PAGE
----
As I write these words, it’s the Spring Equinox up here in the northern hemisphere. From today onwards, the days will be longer than the nights. The clocks will be going forward. The birds are singing, the flowers are opening, and people are traditionally starting to cheer up after the long dark winter.
Except that 2022 is a bit less cheerful than usual. It’s not just that the weather is weird – although it certainly is weird, with simultaneous heatwaves at both poles – or that there’s a major war happening in Eastern Europe. There are multiple serious issues besetting industrial civilisation right now. The price of oil, the life-blood without which globalism cannot function, is well over $100 a barrel, has been for months, and is showing no signs of decline. (Even before the Ukraine crisis it was north of $90, a fact which was not exactly on every front page.)
Vladimir Putin is the current object of media hysteria. It is remarkable how swiftly and completely he has eclipsed the Covid-19 pandemic as the monomaniac centre of attention. I am pretty sure I can remember a time when more than one thing was allowed to be happening in the world, but this has apparently ceased to be the case. Anyway, all the things that go wrong that we used to blame on the virus can now be blamed on Mr Putin instead.
If this strikes you as irrational, then you are correct. Many of the issues that are coming down the pike have nothing to do either with Covid-19 or Mr Putin or indeed the Tooth Fairy. For example: take food. Industrial agriculture depends heavily on artificial fertilisers. The major ingredient for these is ammonium nitrate. A lot of this is manufactured in China, and China has started to restrict exports of it, reserving its production for domestic use (weirdly, they prefer to feed their own people rather than make money). This started happening last year.
This is going to have a big impact on this year’s harvest. A lot of countries in the Middle East and North Africa rely on importing wheat from Russia and/or Ukraine, and they may be in for a second edition of the Arab Spring as bread prices are forced up – this is already happening. But it will be worse next year. I can’t imagine Ukraine will be bringing in a bumper harvest in 2022. We will discover the hard way that however much money you have you can’t buy something that ain’t there.
Or nickel. A lot of nickel comes out of Russia. It’s required for many industrial processes, such as the manufacture of stainless steel and of course batteries. You can’t magically replace it with cryptocurrency or tweets from Elon Musk or anything else; for the stuff we need nickel to do, you need actual physical nickel. The price of nickel has been going all over the shop, to the extent that the London Metal Exchange felt obliged to cancel an entire day’s trading recently. It’s one of those natural resources on which we depend and yet nobody really talks about it.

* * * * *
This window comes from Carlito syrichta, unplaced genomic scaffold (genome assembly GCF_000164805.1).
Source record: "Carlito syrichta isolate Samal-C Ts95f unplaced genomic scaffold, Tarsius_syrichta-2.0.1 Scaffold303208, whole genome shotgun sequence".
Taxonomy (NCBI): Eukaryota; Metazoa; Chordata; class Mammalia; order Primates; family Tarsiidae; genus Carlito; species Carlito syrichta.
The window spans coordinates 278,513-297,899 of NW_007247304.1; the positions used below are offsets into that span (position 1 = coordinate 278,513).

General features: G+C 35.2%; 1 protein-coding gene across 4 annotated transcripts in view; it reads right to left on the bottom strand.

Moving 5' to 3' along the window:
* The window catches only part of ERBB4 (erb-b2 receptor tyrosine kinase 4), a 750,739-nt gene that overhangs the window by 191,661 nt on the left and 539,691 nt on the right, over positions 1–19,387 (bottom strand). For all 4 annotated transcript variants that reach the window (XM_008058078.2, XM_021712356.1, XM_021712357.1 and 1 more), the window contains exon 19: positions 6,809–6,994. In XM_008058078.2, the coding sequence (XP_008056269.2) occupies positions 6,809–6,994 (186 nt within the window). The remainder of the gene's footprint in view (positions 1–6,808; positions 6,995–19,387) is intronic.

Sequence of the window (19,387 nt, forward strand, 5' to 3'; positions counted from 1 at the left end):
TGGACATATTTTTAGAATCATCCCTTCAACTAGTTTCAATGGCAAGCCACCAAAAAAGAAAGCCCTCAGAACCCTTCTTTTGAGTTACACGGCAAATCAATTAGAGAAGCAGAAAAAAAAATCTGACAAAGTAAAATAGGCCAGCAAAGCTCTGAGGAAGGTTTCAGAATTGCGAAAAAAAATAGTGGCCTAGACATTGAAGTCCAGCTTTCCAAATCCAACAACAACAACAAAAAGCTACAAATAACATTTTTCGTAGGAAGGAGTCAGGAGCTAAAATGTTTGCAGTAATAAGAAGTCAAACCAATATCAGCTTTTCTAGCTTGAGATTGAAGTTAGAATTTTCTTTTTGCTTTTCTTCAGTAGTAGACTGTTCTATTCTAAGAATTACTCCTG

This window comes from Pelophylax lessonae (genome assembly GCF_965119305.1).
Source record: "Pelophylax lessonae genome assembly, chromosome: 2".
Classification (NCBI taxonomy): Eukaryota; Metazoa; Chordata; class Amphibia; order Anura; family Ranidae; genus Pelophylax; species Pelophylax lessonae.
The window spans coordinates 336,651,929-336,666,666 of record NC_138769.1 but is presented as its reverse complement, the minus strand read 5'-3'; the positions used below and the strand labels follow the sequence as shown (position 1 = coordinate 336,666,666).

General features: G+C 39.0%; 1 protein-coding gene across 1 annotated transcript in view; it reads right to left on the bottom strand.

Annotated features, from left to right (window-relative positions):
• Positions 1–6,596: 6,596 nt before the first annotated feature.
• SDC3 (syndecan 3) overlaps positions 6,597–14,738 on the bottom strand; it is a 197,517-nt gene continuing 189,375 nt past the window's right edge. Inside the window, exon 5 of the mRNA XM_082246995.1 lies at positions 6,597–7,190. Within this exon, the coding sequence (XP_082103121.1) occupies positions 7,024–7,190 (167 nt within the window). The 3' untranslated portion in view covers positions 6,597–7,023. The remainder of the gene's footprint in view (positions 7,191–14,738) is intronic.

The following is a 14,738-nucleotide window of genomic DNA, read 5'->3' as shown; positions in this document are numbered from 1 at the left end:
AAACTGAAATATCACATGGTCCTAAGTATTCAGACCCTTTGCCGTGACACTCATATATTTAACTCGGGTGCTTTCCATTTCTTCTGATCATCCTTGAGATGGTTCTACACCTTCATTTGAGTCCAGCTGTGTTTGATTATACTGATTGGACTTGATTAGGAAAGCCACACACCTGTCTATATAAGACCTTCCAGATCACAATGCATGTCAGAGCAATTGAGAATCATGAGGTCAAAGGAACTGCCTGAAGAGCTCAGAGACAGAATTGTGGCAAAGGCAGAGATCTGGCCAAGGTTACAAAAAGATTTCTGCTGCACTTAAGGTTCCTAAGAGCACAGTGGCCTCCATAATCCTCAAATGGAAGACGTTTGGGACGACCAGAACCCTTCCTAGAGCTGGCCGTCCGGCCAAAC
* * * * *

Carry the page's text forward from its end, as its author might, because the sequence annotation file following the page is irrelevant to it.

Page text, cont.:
Or natural gas. Europe is heavily dependent on this both for direct use and indirectly for electricity generation. Much of that gas is imported from Russia. I don’t need to tell you which way the price of that is going. This is not happy news for energy-intensive industries – aluminium smelting, for example. Still, it’s not as if we use aluminium for anything important.
Or there’s the obvious knock-on effects of the price of oil. There are fishing fleets in Spain that are not sailing because they can no longer make money. Spain is also in the grip of a nationwide transport strike, with lorry drivers protesting the cost of diesel, which in turn is having adverse effects on the rest of the economy (those fishermen who have been going to sea can no longer dispose of their catch, for example). Unless you live in Spain, you probably haven’t been reading about any of this in your local paper.
Another issue for the Spanish fishing industry, incidentally, is the shortage of sunflower oil for canning purposes. The immediate cause is the Ukraine war, as sunflower oil production is largely centred there, but the larger cause is the mindset that assumes that the place for all of your eggs is automatically in the one cheapest basket. This brilliant thinking has led to the concentration of so much of US agriculture in the Central Valley of California, which is struggling with a multi-year drought, Again.
With expensive fuel, the world gets bigger again. Importing everything from the other side of the globe becomes a less attractive business model. Where businesses are operating on tight margins, like the Spanish fishermen, quite a small price rise can be fatal. At the risk of stating the obvious, the price rises we are seeing now are not small. And there’s not much prospect of this improving.
So we’re looking forward to a world in which multiple essential items – wheat not least among them – are going to be scarce, expensive, or downright unobtainable for many people. At the same time, their incomes are going to be squeezed still further, in the aftermath of the forgotten pandemic. This is how revolutions start, especially given the absence of even semi-competent political leadership in large parts of the world. (Biden? Johnson? Macron? Scholz? Hello, anyone at home?)
I fear particularly for the United States, a country riven by many divisions which have only deepened over the last few years, which continues to be addicted to oil (as George W. Bush so memorably put it), and which is also well-provided with heavily-armed people with military training. But violence could erupt almost anywhere. The extreme measures used again the Canadian truckers recently are a case in point. My own country, the UK, could very easily kick off.
Spring is traditionally a time of hope. I’m finding it quite hard to be hopeful about this year, or next. Still, in the immortal words of the late George Michael: “You gotta have faith.”
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